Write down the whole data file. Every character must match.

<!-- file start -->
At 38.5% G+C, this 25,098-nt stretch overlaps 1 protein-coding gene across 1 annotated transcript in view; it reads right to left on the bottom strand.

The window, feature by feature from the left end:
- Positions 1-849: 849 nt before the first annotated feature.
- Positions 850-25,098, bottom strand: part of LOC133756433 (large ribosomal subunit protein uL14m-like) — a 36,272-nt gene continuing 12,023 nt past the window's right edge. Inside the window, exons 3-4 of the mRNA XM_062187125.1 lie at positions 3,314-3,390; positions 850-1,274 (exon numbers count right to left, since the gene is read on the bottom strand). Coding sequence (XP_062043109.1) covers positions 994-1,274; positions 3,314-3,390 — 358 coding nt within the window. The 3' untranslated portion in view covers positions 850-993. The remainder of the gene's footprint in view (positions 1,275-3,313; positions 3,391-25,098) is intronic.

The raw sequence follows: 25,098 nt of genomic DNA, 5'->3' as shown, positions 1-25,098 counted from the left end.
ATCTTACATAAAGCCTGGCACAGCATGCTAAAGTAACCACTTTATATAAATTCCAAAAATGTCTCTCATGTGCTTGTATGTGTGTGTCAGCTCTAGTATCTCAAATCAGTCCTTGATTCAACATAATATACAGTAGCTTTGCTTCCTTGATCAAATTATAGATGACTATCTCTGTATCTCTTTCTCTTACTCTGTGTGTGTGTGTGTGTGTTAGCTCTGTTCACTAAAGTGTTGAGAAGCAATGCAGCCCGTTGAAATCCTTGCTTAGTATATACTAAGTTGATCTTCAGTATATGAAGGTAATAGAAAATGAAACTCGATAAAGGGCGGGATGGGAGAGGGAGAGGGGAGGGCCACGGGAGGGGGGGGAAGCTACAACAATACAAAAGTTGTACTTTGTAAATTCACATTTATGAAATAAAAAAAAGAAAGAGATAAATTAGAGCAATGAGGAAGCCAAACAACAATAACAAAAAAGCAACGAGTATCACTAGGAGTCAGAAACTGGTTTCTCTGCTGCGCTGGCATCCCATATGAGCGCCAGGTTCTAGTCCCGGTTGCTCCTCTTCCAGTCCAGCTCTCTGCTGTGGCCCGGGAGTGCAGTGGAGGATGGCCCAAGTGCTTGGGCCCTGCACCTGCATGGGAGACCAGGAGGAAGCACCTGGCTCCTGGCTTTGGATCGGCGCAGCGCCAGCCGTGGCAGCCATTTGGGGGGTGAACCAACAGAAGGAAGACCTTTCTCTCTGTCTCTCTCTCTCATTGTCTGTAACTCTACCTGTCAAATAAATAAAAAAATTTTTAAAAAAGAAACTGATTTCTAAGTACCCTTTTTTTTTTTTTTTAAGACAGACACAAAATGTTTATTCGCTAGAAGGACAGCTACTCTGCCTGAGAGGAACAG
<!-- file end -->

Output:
At 38.5% G+C, this 25,098-nt stretch overlaps 1 protein-coding gene across 1 annotated transcript in view; it reads right to left on the bottom strand.

The window, feature by feature from the left end:
- Positions 1-849: 849 nt before the first annotated feature.
- Positions 850-25,098, bottom strand: part of LOC133756433 (large ribosomal subunit protein uL14m-like) — a 36,272-nt gene continuing 12,023 nt past the window's right edge. Inside the window, exons 3-4 of the mRNA XM_062187125.1 lie at positions 3,314-3,390; positions 850-1,274 (exon numbers count right to left, since the gene is read on the bottom strand). Coding sequence (XP_062043109.1) covers positions 994-1,274; positions 3,314-3,390 — 358 coding nt within the window. The 3' untranslated portion in view covers positions 850-993. The remainder of the gene's footprint in view (positions 1,275-3,313; positions 3,391-25,098) is intronic.

The raw sequence follows: 25,098 nt of genomic DNA, 5'->3' as shown, positions 1-25,098 counted from the left end.
ATCTTACATAAAGCCTGGCACAGCATGCTAAAGTAACCACTTTATATAAATTCCAAAAATGTCTCTCATGTGCTTGTATGTGTGTGTCAGCTCTAGTATCTCAAATCAGTCCTTGATTCAACATAATATACAGTAGCTTTGCTTCCTTGATCAAATTATAGATGACTATCTCTGTATCTCTTTCTCTTACTCTGTGTGTGTGTGTGTGTGTTAGCTCTGTTCACTAAAGTGTTGAGAAGCAATGCAGCCCGTTGAAATCCTTGCTTAGTATATACTAAGTTGATCTTCAGTATATGAAGGTAATAGAAAATGAAACTCGATAAAGGGCGGGATGGGAGAGGGAGAGGGGAGGGCCACGGGAGGGGGGGGAAGCTACAACAATACAAAAGTTGTACTTTGTAAATTCACATTTATGAAATAAAAAAAAGAAAGAGATAAATTAGAGCAATGAGGAAGCCAAACAACAATAACAAAAAAGCAACGAGTATCACTAGGAGTCAGAAACTGGTTTCTCTGCTGCGCTGGCATCCCATATGAGCGCCAGGTTCTAGTCCCGGTTGCTCCTCTTCCAGTCCAGCTCTCTGCTGTGGCCCGGGAGTGCAGTGGAGGATGGCCCAAGTGCTTGGGCCCTGCACCTGCATGGGAGACCAGGAGGAAGCACCTGGCTCCTGGCTTTGGATCGGCGCAGCGCCAGCCGTGGCAGCCATTTGGGGGGTGAACCAACAGAAGGAAGACCTTTCTCTCTGTCTCTCTCTCTCATTGTCTGTAACTCTACCTGTCAAATAAATAAAAAAATTTTTAAAAAAGAAACTGATTTCTAAGTACCCTTTTTTTTTTTTTTTAAGACAGACACAAAATGTTTATTCGCTAGAAGGACAGCTACTCTGCCTGAGAGGAACAG